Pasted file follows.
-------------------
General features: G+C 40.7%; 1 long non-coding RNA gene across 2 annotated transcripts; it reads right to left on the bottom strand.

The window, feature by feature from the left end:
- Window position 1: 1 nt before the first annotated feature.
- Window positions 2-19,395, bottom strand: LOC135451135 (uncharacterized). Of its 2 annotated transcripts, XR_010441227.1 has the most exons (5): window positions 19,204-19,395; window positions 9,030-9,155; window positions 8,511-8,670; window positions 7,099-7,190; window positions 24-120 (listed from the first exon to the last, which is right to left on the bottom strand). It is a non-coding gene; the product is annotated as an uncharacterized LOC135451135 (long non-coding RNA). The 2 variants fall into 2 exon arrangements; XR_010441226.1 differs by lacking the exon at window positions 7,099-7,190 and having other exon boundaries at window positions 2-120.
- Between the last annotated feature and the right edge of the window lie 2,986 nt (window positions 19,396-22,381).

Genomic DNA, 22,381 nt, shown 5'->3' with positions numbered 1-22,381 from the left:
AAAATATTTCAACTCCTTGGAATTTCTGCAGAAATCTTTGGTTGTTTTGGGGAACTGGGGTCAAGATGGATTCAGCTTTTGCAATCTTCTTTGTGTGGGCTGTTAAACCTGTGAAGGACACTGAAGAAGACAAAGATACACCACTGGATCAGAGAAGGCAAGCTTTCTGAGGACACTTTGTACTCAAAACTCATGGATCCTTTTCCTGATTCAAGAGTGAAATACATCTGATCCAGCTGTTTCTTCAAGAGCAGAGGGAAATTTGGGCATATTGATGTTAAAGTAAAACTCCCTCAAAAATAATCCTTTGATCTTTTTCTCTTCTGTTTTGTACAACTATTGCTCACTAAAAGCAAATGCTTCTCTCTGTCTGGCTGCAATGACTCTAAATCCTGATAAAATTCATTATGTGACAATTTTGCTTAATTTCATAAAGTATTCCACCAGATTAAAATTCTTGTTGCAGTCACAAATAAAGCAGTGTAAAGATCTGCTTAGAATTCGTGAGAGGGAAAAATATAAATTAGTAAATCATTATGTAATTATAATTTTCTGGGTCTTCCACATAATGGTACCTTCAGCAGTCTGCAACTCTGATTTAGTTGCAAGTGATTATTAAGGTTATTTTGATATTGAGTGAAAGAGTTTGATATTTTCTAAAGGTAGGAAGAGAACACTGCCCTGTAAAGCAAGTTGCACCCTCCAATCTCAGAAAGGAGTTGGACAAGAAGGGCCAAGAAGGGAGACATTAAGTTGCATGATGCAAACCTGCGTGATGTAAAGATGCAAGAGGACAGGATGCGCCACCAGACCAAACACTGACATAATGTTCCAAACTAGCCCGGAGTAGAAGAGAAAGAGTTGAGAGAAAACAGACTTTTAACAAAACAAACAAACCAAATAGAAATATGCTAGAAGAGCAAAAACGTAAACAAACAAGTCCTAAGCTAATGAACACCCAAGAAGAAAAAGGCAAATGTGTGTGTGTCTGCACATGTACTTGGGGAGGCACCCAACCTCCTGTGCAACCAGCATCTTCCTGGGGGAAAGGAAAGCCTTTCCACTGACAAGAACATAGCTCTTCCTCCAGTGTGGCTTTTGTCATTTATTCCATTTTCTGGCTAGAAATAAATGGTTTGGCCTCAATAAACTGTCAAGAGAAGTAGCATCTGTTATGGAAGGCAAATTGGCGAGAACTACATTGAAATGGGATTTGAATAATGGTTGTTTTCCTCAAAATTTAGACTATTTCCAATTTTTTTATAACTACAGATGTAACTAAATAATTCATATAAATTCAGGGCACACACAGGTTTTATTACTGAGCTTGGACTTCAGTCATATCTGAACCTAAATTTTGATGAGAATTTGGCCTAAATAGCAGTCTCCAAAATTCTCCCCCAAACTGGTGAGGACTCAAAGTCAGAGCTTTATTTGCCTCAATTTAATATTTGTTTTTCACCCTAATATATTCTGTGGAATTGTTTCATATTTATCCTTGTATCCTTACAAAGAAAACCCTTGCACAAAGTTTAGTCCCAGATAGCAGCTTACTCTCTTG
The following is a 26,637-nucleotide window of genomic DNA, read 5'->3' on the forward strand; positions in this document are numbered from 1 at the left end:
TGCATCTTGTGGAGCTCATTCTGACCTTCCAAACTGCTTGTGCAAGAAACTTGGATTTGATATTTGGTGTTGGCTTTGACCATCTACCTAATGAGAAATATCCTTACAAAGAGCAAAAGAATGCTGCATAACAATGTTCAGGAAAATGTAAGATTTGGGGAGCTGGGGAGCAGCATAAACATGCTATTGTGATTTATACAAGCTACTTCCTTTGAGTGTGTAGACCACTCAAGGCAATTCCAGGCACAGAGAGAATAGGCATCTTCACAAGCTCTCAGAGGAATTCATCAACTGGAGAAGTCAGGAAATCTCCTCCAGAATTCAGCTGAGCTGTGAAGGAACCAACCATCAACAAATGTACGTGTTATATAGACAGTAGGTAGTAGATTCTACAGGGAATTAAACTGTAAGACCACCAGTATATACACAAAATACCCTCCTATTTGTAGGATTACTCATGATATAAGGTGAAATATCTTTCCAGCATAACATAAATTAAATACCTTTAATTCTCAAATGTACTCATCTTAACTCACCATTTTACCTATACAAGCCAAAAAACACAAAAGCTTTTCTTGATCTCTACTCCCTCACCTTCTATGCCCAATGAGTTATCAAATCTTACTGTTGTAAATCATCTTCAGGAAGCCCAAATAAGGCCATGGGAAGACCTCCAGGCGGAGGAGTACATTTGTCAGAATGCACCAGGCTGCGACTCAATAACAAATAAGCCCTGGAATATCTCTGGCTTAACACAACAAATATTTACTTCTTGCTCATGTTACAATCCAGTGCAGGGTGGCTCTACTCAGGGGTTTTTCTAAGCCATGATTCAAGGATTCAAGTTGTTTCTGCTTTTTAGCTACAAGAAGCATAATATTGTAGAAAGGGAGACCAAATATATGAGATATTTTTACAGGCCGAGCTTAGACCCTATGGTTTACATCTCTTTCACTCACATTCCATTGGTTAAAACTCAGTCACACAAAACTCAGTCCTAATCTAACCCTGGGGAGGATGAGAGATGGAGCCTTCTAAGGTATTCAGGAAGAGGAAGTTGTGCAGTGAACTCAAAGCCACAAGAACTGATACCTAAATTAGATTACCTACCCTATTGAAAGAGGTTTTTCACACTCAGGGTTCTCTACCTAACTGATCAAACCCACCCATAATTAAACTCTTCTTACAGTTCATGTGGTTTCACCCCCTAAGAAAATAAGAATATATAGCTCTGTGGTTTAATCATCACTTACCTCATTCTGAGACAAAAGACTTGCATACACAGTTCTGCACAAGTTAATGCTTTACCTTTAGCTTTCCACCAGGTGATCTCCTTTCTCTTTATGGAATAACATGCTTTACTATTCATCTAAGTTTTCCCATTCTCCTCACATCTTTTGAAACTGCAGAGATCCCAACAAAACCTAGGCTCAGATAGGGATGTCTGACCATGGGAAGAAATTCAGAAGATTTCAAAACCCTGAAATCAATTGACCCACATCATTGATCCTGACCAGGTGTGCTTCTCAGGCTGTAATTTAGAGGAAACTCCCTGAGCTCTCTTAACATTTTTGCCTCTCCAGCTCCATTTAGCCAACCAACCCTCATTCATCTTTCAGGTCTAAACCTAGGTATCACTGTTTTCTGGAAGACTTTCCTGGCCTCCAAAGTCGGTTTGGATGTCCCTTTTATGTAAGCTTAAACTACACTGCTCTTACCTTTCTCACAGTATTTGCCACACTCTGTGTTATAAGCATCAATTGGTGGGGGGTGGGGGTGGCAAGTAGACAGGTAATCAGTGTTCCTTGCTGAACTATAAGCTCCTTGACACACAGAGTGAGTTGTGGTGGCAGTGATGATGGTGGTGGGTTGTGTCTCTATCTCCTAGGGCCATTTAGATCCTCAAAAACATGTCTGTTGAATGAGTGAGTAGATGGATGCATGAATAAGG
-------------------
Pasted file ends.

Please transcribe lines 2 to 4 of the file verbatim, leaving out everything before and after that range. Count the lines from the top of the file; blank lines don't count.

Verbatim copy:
The window, feature by feature from the left end:
- Window position 1: 1 nt before the first annotated feature.
- Window positions 2-19,395, bottom strand: LOC135451135 (uncharacterized). Of its 2 annotated transcripts, XR_010441227.1 has the most exons (5): window positions 19,204-19,395; window positions 9,030-9,155; window positions 8,511-8,670; window positions 7,099-7,190; window positions 24-120 (listed from the first exon to the last, which is right to left on the bottom strand). It is a non-coding gene; the product is annotated as an uncharacterized LOC135451135 (long non-coding RNA). The 2 variants fall into 2 exon arrangements; XR_010441226.1 differs by lacking the exon at window positions 7,099-7,190 and having other exon boundaries at window positions 2-120.